Monday, September 26, 2011

something old, something new.

Apple season is nice in that it goes on a long while. Some things are in season for such an instant that it feels like I must run run run to save it all while I can. Having a few months for apples means we can not only preserve and save, but also enjoy now. So, for apple season, here is a new recipe, as well as several from the archives that I make every year. An apple a day?

::baked cinnamon apples::

This recipe is my tweaked version of the one found in Apples for Jam by Tessa Kiros.
3 Tbsp butter
4 baking apples, cored & halved
1/3 cup firmly packed dark brown sugar
1 tsp ground cinnamon
grated fresh nutmeg
pinch allspice
2 Tbsp ruby port
1/2 cup fresh apple cider
Preheat the oven to 350°F.

Butter an oven proof dish, just large enough to fit 8 apple halves quite compactly (a pie dish worked perfectly). Place your apples in a baking dish cut side up.

Put a bit of butter on each apple center. Mix the sugar, cinnamon and allspice and sprinkle over the apples. Grate fresh nutmeg over the top, and drizzle with port. Pour the apple cider in the pan around/under the apples.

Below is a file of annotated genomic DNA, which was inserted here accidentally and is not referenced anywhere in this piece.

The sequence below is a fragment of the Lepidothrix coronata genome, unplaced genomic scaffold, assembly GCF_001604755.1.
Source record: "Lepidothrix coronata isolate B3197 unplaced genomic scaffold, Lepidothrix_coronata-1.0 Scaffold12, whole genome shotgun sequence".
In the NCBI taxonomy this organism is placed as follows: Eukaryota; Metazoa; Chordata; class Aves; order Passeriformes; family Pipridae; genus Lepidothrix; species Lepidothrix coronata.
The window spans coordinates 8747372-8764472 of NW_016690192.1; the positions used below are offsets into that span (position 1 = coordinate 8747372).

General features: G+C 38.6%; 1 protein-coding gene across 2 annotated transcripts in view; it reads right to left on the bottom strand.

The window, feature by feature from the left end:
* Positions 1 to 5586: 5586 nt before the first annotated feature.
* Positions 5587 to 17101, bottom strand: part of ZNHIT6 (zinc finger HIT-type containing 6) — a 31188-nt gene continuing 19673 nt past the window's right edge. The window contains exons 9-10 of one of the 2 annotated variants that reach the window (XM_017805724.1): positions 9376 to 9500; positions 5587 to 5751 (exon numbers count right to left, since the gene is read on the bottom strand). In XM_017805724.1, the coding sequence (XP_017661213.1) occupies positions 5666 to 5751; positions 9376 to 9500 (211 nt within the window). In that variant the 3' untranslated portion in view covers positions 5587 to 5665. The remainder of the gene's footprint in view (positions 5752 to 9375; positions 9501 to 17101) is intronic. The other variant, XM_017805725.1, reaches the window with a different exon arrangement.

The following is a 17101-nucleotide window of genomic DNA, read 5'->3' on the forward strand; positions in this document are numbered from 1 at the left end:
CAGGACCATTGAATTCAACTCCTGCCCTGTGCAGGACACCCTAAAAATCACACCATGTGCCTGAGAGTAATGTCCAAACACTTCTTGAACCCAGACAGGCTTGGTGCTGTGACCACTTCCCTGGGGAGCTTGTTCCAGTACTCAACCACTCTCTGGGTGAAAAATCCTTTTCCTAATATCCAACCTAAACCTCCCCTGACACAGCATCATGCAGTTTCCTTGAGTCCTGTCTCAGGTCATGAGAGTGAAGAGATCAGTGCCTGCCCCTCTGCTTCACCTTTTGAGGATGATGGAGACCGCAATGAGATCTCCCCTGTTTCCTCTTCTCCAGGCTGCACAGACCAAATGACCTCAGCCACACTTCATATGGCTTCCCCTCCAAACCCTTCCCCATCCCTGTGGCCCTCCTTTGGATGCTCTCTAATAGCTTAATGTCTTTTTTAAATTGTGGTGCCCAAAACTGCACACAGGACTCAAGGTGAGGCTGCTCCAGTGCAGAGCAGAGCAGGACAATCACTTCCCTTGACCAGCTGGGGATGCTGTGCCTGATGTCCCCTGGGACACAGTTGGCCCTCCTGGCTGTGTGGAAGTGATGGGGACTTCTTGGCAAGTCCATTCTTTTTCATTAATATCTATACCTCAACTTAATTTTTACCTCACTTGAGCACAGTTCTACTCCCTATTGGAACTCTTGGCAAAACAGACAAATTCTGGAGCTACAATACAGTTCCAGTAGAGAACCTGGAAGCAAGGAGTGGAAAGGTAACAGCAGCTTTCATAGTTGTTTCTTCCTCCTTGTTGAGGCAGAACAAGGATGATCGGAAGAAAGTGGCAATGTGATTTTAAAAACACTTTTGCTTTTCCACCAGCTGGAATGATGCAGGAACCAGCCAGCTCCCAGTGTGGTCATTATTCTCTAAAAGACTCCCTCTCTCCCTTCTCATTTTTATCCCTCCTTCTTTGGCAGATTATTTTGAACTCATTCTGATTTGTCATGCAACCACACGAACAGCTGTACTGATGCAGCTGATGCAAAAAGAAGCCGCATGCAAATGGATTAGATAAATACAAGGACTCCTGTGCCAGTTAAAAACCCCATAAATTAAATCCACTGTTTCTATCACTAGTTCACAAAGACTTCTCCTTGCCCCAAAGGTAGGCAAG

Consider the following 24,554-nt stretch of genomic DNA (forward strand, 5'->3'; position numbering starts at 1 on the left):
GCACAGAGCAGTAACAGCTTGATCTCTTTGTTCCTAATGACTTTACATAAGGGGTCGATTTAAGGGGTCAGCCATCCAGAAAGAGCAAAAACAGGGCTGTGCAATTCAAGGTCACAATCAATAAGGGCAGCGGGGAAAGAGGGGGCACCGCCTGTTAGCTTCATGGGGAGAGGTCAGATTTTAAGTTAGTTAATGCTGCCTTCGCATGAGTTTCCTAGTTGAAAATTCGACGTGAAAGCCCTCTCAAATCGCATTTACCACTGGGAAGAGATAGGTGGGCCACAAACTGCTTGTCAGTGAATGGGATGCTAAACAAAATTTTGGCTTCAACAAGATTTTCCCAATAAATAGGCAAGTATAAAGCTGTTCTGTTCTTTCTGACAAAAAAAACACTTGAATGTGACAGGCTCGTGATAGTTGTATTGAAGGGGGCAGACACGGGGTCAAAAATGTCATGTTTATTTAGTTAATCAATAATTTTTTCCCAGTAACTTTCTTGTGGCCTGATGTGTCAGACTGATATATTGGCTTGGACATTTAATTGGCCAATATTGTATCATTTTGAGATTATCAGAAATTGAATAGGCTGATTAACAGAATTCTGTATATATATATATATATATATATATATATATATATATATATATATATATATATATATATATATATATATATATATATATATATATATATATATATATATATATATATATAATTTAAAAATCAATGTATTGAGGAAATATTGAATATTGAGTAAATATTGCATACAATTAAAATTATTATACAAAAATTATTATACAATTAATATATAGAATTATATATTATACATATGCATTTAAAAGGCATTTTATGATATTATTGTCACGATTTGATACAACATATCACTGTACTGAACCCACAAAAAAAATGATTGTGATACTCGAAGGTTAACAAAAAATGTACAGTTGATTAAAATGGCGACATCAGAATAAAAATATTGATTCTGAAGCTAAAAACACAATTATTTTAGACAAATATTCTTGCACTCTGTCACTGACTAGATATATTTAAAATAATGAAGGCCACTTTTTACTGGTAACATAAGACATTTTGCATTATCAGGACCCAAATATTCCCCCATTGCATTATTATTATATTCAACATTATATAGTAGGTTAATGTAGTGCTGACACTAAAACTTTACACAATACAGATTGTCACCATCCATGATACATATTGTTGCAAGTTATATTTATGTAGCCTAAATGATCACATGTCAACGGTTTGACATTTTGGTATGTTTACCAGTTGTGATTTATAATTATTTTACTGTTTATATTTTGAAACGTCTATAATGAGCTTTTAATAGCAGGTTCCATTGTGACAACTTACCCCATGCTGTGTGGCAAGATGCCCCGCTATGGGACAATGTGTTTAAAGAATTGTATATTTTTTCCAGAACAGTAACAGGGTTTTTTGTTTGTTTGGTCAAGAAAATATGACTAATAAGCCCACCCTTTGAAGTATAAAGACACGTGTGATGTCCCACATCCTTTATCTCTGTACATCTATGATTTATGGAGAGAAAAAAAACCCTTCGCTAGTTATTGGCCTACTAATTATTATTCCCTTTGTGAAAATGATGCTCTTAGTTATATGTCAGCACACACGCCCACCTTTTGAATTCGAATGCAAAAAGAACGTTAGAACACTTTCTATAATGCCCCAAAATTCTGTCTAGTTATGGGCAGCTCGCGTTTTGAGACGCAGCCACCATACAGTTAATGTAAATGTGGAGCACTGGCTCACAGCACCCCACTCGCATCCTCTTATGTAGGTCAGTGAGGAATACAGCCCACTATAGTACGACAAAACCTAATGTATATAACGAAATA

Bake for 30 minutes, then dribble the pan juices over the apples and add some more (hot) cider to the dish if needed. Bake for another 20-30 minutes until the apples are creamy on the inside and brown on the top. (time may vary a little based on the type of apple you are using)

Serve warm with a scoop of vanilla ice cream or a spoon full of freshly whipped cream. Or, if you like take the juices from the bottom of the baking dish after the apples come out of the oven. Pour the liquid into a saucepan and heat on high to boil. Reduce heat, simmer a bit, and reduce slightly. Drizzle this thickened essence of apple over the top. SO GOOD!

+ + + + +

Some of my favorite recipes that I go back to often. I may tweak and poke around with different spices or types of apples, but the basic recipes always stay the same.

::carmelized apple tart::

::baked apples::

::apple butter::


What are your favorite apple recipes?

an apple a day:: "Apple polyphenols are standout nutrients in this widely loved fruit. These polyphenols include flavonols (especially quercetin, but also kaempferol and myricetin), catechins (especially epicatechin), anthocyanins (if the apples are red-skinned), chlorogenic acid, phloridizin, and several dozen more health-supportive polyphenol nutrients. Apple is a good source of fiber, including the soluble fiber pectin, and it's also a good source of vitamin C."